First, the link to the recipe: Polenta & Vegetable Bake

You can click on that link and it will take you to a recipe and you can follow it and you will have a delicious meal.

For anyone who does not know what polenta is and has a little time to kill, let me tell you about them.

Polenta lives in the pasta aisle in your grocery store. You might have noticed it before and thought “What the hell is this in the tube?” and then grabbed some penne or spaghetti or whatever and been on with your day. And that is understandable. You’re facing maybe 10 feet by 7 feet of boxes and bags of pasta, jars of pasta sauce, and weird little jars of funny little things like capers and clams and pearl onions and these all look at least a little bit familiar and then…

A yellow tube with the non-descriptive word Polenta helpfully printed on.

If you’re lucky (according to a pretty broad definition of “lucky”) there may be a box or two of polenta mix as well. So now you know you can make “polenta”. Or you can buy “polenta” pre-made in a tube. Like sausage or caulk or toothpaste.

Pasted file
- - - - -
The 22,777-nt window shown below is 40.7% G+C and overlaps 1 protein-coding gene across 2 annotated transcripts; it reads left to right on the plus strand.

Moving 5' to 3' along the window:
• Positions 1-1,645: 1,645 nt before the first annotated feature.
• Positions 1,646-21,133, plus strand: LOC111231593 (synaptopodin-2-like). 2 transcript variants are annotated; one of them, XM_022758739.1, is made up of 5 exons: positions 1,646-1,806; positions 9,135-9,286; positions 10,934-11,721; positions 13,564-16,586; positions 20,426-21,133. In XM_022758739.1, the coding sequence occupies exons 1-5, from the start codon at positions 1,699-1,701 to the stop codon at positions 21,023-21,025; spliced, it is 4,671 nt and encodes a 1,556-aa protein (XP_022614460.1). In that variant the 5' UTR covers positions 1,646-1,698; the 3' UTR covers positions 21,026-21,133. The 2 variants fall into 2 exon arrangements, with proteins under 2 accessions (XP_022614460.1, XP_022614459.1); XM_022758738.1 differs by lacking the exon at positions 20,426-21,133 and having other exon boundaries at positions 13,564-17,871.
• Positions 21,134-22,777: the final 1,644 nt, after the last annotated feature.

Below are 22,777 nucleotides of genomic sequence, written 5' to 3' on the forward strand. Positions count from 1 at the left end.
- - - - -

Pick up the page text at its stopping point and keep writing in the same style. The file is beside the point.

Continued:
In the pasta aisle.

Of course.

What would you even do with this stuff?

Well, there’s that recipe.

Basically you take your tube of polenta and slice it lengthwise so you’ve got a few rectangles of polenta and then you chop up some vegetables. Stir your vegetables in a pan for a bit and then distribute the mix over the polenta and bake it for 15 minutes.

This food is seriously good and seriously easy. Last week it was a weekend dish, this week it made it into the work week menu. I’ll go into menu development sometime, but for now just know that food prep on worknights absolutely cannot be long and involved (as I’m sure you could guess). That doesn’t mean it can’t be delicious as well, though.

When we make it later this week I’ll come back in and post some pictures.

Just take a look at that recipe up top and think about it. While you think about it, consider these bits of information:

  • Polenta usually gets compared to grits, which is kind of understandable when you see how it’s made, but at the same time is kind of misleading because it’s not really like grits. I know some people don’t like grits or think they don’t like grits and that’s fine- more for me! But I would hate for anyone to miss out on this great stuff because they might be afraid of eating weird food.
  • You can make your own polenta with a mix. We have. It’s good! We usually get it in the tube. Less fuss. Less muss.
  • CHECK THE EXPIRATION DATE. I had bought polenta many times, never thinking to look at the expiration date. I learned my lesson the hard way.

Oh, what that recipe says about having it with a nice white wine? It is true- good food is good when you drink tasty alcohol with it. So there’s a helpful hint to see you off.